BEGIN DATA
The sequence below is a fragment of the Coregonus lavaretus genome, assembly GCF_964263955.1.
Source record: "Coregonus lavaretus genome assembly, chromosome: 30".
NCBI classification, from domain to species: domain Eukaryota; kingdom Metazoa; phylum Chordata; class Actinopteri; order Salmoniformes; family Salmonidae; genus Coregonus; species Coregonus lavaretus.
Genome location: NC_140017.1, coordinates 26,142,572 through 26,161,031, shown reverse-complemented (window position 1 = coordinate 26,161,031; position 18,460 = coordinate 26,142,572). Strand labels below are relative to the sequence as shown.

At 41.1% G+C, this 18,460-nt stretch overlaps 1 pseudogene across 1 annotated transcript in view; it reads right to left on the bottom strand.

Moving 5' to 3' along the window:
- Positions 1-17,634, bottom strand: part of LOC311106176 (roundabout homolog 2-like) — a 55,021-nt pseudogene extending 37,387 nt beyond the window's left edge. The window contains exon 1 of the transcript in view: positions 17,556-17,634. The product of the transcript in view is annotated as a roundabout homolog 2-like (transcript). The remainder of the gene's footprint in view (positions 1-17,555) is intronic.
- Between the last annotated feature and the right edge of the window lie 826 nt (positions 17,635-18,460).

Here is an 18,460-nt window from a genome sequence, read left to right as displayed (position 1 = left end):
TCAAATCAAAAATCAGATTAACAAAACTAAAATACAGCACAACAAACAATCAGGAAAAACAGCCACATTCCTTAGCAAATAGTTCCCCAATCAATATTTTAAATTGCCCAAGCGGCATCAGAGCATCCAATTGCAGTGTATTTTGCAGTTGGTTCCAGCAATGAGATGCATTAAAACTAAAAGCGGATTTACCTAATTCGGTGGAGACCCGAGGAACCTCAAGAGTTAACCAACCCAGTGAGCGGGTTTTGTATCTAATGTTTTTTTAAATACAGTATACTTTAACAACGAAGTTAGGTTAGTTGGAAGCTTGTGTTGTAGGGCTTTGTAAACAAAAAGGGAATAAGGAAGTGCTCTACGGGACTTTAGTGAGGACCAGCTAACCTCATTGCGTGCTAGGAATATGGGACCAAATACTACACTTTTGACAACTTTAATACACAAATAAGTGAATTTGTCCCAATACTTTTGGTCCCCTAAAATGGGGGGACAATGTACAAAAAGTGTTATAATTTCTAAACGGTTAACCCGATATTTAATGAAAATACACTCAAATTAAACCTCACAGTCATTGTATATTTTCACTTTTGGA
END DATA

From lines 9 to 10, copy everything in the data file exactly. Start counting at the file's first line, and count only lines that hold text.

Here is an 18,460-nt window from a genome sequence, read left to right as displayed (position 1 = left end):
TCAAATCAAAAATCAGATTAACAAAACTAAAATACAGCACAACAAACAATCAGGAAAAACAGCCACATTCCTTAGCAAATAGTTCCCCAATCAATATTTTAAATTGCCCAAGCGGCATCAGAGCATCCAATTGCAGTGTATTTTGCAGTTGGTTCCAGCAATGAGATGCATTAAAACTAAAAGCGGATTTACCTAATTCGGTGGAGACCCGAGGAACCTCAAGAGTTAACCAACCCAGTGAGCGGGTTTTGTATCTAATGTTTTTTTAAATACAGTATACTTTAACAACGAAGTTAGGTTAGTTGGAAGCTTGTGTTGTAGGGCTTTGTAAACAAAAAGGGAATAAGGAAGTGCTCTACGGGACTTTAGTGAGGACCAGCTAACCTCATTGCGTGCTAGGAATATGGGACCAAATACTACACTTTTGACAACTTTAATACACAAATAAGTGAATTTGTCCCAATACTTTTGGTCCCCTAAAATGGGGGGACAATGTACAAAAAGTGTTATAATTTCTAAACGGTTAACCCGATATTTAATGAAAATACACTCAAATTAAACCTCACAGTCATTGTATATTTTCACTTTTGGA